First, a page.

Thomas’s words seemed prophetic. That first year, Jackie Robinson suffered vehement loathing—ridicule, defamation of character, death threats, and more–not just from baseball fans or opposing teams. His teammates added their own abuse with snide remarks and exclusion.

How could Jackie withstand such contempt day after day, week after week?

He prayed—on his knees—asking God for strength to resist fighting back, and Jackie trusted God to guide him and sustain him.

 

 

“I can testify to the fact it was a lot harder to turn the other cheek and refuse to fight back than it would have been to exercise a normal reaction,” he later wrote. “But it works, because sooner or later it brings a sense of shame to those who attack you. And that sense of shame is often the beginning of progress” (4).

Progress was enhanced by the support of Leo Durocher, Dodgers’ player-manager, Ed Stankey, second baseman, and PeeWee Reese, shortstop and team captain.

 

(PeeWee Reese)

 

By the next season, a few black players were hired by other teams and two more by the Dodgers. Pressure on Jackie eased.

Years later, Jackie wrote of Branch Rickey: “Others have insinuated that he is not sincere because he speaks so frequently and so emotionally about the Fatherhood of God and the brotherhood of man. It is the way of some people to make light of sincerity of this kind, because they themselves are too small to speak, think, and live big” (5).

As for Jackie, sportswriter Red Smith wrote, “[Jackie Robinson] would not be defeated. Not by the other team and not by life. The word for Jackie Robinson is ‘unconquerable’” (6).

 

______________________________

 

We too can be unconquerable in our challenges if we remember:

 

 

Jackie Robinson showed us the way.

 

Notes:

  1. https://godreports.com/2013/04/jackie-robinson-how-god-used-two-faith-filled-believers-to-desegregate-baseball/
  2. https://www.foxnews.com/opinion/jackie-robinson-100th-birthday-his-faith-in-god-was-the-secret-ingredient-to-his-success
  3. https://www.investors.com/news/management/leaders-and-success/branch-rickey-revolutionized-baseball-in-more-ways-than-one/
  4. https://www.foxnews.com/opinion/jackie-robinson-100th-birthday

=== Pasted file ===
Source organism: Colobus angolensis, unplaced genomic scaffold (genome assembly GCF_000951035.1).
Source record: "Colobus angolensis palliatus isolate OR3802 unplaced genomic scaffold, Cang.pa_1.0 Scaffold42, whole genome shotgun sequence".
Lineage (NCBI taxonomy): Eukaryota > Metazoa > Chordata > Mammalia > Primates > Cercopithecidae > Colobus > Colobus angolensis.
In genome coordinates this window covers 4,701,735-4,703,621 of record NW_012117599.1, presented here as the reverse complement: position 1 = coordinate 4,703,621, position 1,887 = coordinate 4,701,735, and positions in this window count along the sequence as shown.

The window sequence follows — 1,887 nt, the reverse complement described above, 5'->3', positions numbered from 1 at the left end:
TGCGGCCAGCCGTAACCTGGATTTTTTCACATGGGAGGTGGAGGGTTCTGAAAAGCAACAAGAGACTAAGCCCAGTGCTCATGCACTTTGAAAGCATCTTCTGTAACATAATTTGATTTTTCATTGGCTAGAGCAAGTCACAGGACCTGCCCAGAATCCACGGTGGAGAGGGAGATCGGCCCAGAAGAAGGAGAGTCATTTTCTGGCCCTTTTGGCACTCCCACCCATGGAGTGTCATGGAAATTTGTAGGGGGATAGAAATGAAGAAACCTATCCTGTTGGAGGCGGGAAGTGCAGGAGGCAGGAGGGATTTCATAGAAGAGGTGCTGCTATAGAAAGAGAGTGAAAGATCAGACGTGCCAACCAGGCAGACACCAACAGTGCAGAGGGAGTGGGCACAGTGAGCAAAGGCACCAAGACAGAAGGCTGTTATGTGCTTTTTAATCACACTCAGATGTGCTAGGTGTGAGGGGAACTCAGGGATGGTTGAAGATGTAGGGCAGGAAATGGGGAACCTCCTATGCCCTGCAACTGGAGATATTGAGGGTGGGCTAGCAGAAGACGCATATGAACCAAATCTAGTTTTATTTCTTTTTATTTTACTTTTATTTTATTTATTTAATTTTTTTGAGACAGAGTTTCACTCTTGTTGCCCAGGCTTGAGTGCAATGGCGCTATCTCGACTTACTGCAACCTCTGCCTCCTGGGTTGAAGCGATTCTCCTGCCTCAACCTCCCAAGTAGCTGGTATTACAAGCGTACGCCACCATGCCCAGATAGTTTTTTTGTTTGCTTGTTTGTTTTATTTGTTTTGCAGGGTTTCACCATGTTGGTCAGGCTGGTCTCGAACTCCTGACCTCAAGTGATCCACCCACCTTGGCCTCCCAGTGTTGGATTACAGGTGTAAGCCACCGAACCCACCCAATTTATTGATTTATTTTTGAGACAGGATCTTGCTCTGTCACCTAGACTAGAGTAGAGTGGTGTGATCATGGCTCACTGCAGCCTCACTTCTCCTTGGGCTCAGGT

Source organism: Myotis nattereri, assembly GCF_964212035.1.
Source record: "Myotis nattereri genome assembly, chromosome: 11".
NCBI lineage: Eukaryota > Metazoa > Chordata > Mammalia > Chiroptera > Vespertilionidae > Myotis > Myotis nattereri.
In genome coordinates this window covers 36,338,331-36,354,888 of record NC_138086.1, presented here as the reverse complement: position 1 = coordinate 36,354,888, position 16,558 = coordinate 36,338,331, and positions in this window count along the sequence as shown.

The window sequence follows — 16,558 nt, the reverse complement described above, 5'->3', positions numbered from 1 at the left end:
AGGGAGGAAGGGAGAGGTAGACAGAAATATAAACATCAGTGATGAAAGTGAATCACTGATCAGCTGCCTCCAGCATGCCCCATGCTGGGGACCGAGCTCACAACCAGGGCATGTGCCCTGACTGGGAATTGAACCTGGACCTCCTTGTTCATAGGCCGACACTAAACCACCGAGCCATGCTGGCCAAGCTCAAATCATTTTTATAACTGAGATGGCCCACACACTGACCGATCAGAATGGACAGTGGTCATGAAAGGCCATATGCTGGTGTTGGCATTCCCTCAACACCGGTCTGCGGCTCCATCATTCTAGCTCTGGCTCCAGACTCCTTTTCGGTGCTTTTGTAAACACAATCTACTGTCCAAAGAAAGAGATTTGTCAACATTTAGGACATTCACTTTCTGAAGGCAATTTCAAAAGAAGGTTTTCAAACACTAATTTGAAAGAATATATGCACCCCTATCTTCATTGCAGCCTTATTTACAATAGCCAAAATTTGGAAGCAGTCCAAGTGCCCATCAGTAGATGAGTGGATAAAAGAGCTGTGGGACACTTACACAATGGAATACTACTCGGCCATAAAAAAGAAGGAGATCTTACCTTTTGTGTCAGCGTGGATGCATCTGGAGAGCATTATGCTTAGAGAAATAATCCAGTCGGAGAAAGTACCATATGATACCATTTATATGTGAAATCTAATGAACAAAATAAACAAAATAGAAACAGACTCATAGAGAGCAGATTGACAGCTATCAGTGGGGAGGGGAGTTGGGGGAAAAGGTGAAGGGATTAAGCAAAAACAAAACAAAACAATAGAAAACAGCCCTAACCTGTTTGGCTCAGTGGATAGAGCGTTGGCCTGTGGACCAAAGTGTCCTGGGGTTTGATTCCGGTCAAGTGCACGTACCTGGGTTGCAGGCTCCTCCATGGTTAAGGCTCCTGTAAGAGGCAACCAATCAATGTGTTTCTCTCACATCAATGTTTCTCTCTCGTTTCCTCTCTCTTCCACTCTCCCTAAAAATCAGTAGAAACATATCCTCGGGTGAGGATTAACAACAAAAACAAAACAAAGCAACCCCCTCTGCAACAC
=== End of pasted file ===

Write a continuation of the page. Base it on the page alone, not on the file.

5. https://sportsspectrum.com/sport/baseball/2017/07/18/jackie-robinsons-faith-god-detailed-new-book
  6. https://goodnewsmag.org/2011/03/the-life-and-faith-of-jackie-robinson/

 

Other sources:

http://www.davidprince.com/2015/04/15/the-ferocious-christian-gentleman-behind-jackie-robinsons-famous-moment-2/

https://www.usatoday.com/story/opinion/2013/04/11/jackie-robinson-a-man-of-faith-column/2075367/

 

Photo credits: http://www.flickr.com (2); http://www.wikimedia.org; http://www.militarytimes.com; en.wikipedia.org; http://www.canva.com; www,wikimedia.com; http://www.canva.com.

 

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Preparations were complete for the Passover meal. Jesus and the disciples had gathered to celebrate together.

Perhaps they were beginning to recline around the table when Jesus said, “I’ve been looking forward to eating this Passover feast with you, before I suffer.”

Surely the disciples froze for a moment.

Why would their Master be talking about suffering now, as they were about to share this sacred meal?

Yes, he had mentioned it before—even spoke several times about being killed one day (Matthew 16:21). But such an actuality seemed impossible. He was the Messiah after all—come to establish God’s kingdom on earth as the Everlasting Father (Isaiah 9:6-7). How could Jesus do that if he was dead?

 

 

The disciples undoubtedly tried to ignore such puzzling and gruesome thoughts, wanting to focus on the beloved celebration of Passover. But a few moments later Jesus startled them again.

“One of you is going to betray me.”

Preposterous. Who would do such a thing to their beloved Master? Yet Jesus had never been wrong about anything before. What could he mean?

And then a third troubling statement soon followed: “I will be with you only a little longer.”

Unthinkable. They had been together for three years—over a thousand days. They had listened to his teaching—wiser than Solomon’s—and witnessed his miracles—greater than Elijah’s.

 

 

Their lives had been changed by what they’d heard and seen. And now Jesus was leaving?

Perhaps after three hard sayings the disciples began to look at one another with uncertainty and fear on their faces. Something was wrong, but understanding eluded them.*

And Jesus, knowing their thoughts before they did, spoke a proclamation that is familiar to us today.

“Stop letting your hearts be troubled.”

I wonder if he paused and pointedly made eye contact with each one to focus their attention on what he would say next.

“You believe in God; believe also in me” (John 14:1).

 

 

What did they believe about God? Their scriptures (our Old Testament) taught them much about the Lord Almighty, including:

  • God is in control
  • He knows what he is doing
  • He exercises his unlimited power with wisdom and love